By Paul Homewood
h/t Robin Guenier et al
Carbon Brief has obtained details of new BBC guidance on how to handle climate issues:
The BBC, one of the world’s largest and most respected news organisations, has issued formal guidance to its journalists on how to report climate change.
Carbon Brief has obtained the internal four-page “crib sheet” sent yesterday to BBC journalists via an email from Fran Unsworth, the BBC’s director of news and current affairs. The crib sheet includes the BBC’s “editorial policy” and “position” on climate change.
All of the BBC’s editorial staff have also been invited to sign up for a one-hour “training course on reporting climate change”. Carbon Brief understands this is the first time that the BBC has issued formal reporting guidance to its staff on this topic.
The move follows a ruling earlier this year by Ofcom, the UK’s broadcasting regulator, which found that BBC Radio 4’s flagship current-affairs programme Today had breached broadcasting rules by “not sufficiently challenging” Lord Lawson, the former Conservative chancellor.
Lawson, who chairs a UK-based climate-sceptic lobby group, had made false claims about climate change in an interview on Today in August 2017. Before Ofcom published its ruling in April, the BBC had already apologised for breaching its general editorial guidelines during the Lawson interview.
The broadcaster has faced repeated criticism over the past decade for enabling “false balance” on the topic of climate change, as well as for failing to fully implement the recommendations of the BBC Trust’s 2011 review into the “impartiality and accuracy of the BBC’s coverage of science”.
This is the email sent by Fran Unsworth to BBC journalists yesterday:
After a summer of heatwaves, floods and extreme weather, environment stories have become front of mind for our audiences. There are a number of important related news events in the coming months – including the latest report from the UN Intergovernmental Panel on Climate Change and Green Great Britain Week in October – so there will be many more stories to cover. Younger audiences, in particular, have told us they’d like to see more journalism on the issue.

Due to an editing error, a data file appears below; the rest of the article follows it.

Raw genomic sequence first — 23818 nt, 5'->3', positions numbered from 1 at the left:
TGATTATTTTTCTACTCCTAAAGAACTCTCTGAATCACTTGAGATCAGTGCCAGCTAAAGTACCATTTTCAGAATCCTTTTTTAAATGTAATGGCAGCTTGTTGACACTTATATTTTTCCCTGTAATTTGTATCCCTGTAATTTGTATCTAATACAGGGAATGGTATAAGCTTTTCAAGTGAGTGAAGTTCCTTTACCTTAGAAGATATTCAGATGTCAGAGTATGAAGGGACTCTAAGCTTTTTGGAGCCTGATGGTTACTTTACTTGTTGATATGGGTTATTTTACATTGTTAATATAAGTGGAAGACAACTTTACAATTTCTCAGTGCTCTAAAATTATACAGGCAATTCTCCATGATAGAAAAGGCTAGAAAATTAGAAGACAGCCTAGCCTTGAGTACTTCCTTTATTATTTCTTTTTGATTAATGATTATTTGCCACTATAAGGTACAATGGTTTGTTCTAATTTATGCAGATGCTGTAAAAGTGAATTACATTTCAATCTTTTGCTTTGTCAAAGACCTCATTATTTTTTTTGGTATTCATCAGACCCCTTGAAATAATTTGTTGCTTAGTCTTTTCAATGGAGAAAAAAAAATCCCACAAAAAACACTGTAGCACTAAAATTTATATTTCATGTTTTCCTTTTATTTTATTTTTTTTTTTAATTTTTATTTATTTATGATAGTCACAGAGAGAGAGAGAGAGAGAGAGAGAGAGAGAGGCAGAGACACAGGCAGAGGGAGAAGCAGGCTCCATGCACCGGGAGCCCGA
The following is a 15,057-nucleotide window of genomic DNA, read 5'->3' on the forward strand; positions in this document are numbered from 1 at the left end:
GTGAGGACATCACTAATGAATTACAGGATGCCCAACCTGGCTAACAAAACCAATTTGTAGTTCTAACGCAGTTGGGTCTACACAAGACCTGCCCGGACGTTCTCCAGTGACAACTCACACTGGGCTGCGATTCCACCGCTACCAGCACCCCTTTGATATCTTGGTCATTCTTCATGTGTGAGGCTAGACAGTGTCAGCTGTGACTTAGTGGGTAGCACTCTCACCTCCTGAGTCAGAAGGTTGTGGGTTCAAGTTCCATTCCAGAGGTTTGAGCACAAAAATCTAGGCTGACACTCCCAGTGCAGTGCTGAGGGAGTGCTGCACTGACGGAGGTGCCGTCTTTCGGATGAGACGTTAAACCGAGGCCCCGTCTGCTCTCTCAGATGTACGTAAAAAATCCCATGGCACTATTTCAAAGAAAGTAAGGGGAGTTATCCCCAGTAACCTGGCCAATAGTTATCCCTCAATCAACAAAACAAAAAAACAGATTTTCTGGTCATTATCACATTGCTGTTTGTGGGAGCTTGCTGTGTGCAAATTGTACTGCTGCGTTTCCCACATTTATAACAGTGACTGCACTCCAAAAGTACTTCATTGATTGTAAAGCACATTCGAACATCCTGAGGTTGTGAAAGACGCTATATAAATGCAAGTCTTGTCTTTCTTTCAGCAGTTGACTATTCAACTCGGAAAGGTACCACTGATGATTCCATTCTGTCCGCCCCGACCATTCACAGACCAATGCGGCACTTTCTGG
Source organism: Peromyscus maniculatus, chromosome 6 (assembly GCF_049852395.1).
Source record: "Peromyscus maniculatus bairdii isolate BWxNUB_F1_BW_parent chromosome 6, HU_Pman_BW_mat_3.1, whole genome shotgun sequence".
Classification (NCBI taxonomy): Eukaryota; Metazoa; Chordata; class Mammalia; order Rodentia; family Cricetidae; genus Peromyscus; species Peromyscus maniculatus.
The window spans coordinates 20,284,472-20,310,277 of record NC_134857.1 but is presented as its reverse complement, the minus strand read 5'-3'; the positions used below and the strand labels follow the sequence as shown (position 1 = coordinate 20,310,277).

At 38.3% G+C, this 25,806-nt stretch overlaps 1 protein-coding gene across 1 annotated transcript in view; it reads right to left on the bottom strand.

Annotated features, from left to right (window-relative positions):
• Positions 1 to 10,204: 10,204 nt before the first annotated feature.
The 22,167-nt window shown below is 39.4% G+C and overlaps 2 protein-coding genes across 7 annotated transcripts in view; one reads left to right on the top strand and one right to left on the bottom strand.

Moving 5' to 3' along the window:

With this in mind, we are offering all editorial staff new training for reporting on climate change. The one hour course covers the latest science, policy, research, and misconceptions to challenge, giving you confidence to cover the topic accurately and knowledgeably.
Please book now by choosing a time from MyDevelopment (you’ll be prompted to login first), searching ‘reporting climate change’ on MyDevelopment, or emailing XXXXXX@bbc.co.uk to set up a tailored session for your team.
In the meantime, you can read the Climate Change for BBC News crib sheet, and the Analysis and Research website by searching ‘climate change’ which cover the basics.
I hope you find the training useful.
If a journalist clicks on the email’s link to book a place on the course, they are taken to this page on the BBC intranet:
(To avoid the risk of personal abuse or intimidation, Carbon Brief has decided to redact the email address of the BBC employee running the course. Carbon Brief can confirm, though, that the individual is not one of the BBC journalists who report on climate change.)
The crib sheet, below, includes a summary of the “basics” on climate science, the BBC’s “editorial policy” and “position” on climate change, and a precis of domestic climate policies in the UK as well as at the international level.
This is the document’s wording for the BBC’s “editorial policy” and “position” on climate change:
Climate change has been a difficult subject for the BBC, and we get coverage of it wrong too often. The climate science community is clear that humans have changed the climate, but specifically how is more difficult to evidence. For instance, there is very high confidence that there will be more extreme events – floods, droughts, heatwaves etc. – but attributing an individual event, such as the UK’s winter floods in 2013/2014, to climate change is much less certain.
We must also be careful to distinguish between the statements. For example: “Climate change makes this kind of event both more frequent and more severe,” and “Climate change caused this event”. The former uses previous scientific evidence to say ‘it is likely’ the event is the result of climate change, whereas the latter may be making an assertion without the proof to back it up.
What’s the BBC’s position?
- Man-made climate change exists: If the science proves it we should report it. The BBC accepts that the best science on the issue is the IPCC’s position, set out above.
- Be aware of ‘false balance’: As climate change is accepted as happening, you do not need a ‘denier’ to balance the debate. Although there are those who disagree with the IPCC’s position, very few of them now go so far as to deny that climate change is happening. To achieve impartiality, you do not need to include outright deniers of climate change in BBC coverage, in the same way you would not have someone denying that Manchester United won 2-0 last Saturday. The referee has spoken. However, the BBC does not exclude any shade of opinion from its output, and with appropriate challenge from a knowledgeable interviewer, there may be occasions to hear from a denier.